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Watershed Warriors Film Spotlights Fox River

Mar 31, 2023 ● By Megy Karydes
People picking up trash.

Photo Credit Friends of the Fox River

Protecting and restoring river ecosystems sits alongside reducing carbon emissions as an integral driver of the solution for improving community and environmental health in the face of climate change. “Our rivers can’t speak for themselves about their overall health and conservation. We’re trying to give the river a voice,” says Gary Swick, president and educator of the nonprofit Friends of the Fox River, the subject of Watershed Warriors, a film that is part of the Rivers are Life series dedicated to telling the stories of river heroes around the world. The film premiers at on April 20.

Illinois has 87,110 miles of rivers and streams within its borders. Deep in the middle of the American Midwest and 40 miles from Chicago lies the Fox River watershed, a historically significant waterway that helped Chicago and Illinois grow into a major transportation center. It is more than 200 miles long with more than 100 public access points.

Due to sewage and industrial runoff over the decades, the Fox became overwhelmingly polluted, sharing the fate of so many other rivers today. In April 1999, American Rivers declared the Fox River the seventh-most endangered river in America. Like so many rivers throughout the world, it can’t defend itself, so organizations like the Friends of the Fox River, dedicated to creating a watershed of caretakers through programs and activities that educate and empower citizens about river issues, step in.

Jenni Kempf Schiavone, director of education programs operations for Friends of the Fox River, asks, “What is the first step in inspiring people to care?” She and Swick represent the work being done in and around the Fox River, and share how many people have become disconnected and fearful of our natural environment; they are working to build relationships with the Fox River.

Swick says, “Connecting people is the first step.” The film is an important step to helping connect people to our rivers.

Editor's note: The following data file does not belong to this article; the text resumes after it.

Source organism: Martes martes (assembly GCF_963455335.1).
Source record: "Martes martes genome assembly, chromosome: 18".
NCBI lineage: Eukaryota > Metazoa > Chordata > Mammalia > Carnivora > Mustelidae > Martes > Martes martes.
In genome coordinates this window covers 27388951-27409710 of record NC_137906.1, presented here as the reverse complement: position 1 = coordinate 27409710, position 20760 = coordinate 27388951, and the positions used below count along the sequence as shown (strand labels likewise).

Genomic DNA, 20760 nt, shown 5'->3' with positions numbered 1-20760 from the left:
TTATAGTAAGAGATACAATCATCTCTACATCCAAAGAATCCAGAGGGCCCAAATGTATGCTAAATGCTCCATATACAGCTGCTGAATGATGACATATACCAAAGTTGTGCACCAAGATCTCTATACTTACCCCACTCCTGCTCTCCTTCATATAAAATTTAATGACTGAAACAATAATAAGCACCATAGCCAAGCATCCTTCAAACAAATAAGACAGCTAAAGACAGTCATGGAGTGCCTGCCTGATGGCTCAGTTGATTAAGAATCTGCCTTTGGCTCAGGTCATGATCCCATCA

“Clean water is not a given,” advises Kempf Schiavone, who runs the field education programs for Friends of the Fox River. “Many of us maybe feel that it is, but there are people all over the world that do not have access to clean water in the way we do. And the only way to ensure that privilege remains for generations to come is to do the work to protect it as the critical resource that it is.”

A lifelong educator, Swick uses the river itself as his classroom and inspires numerous students, peers and families to establish a personal environmental ethic in all those he teaches and works with. Many of his former students have become professionals in the environmental field, including Schiavone.

Every year the organization sponsors the Fox River Clean-Up Day where hundreds of volunteers and community members come together to learn, clean and discuss the future of their watershed. There are several ways people can continue to stay involved and join the movement to support our world’s rivers.


Checking Water Quality. Photo Credit Friends of the Fox River.

Here are three, simple steps to get started:

1. Subscribe to the Rivers are Life newsletter to receive regular updates on river heroes around the world or click on the Join the Movement link at

2. Watch and share Watershed Warriors with friends and communities.

3. Reach out to Friends of the Fox River to learn how to get involved with upcoming cleanup events in May, get trained to monitor water quality in the Fox River watershed or participate in one of their many activities in or near the river.


Megy Karydes is a Chicago-based writer and author. Find her at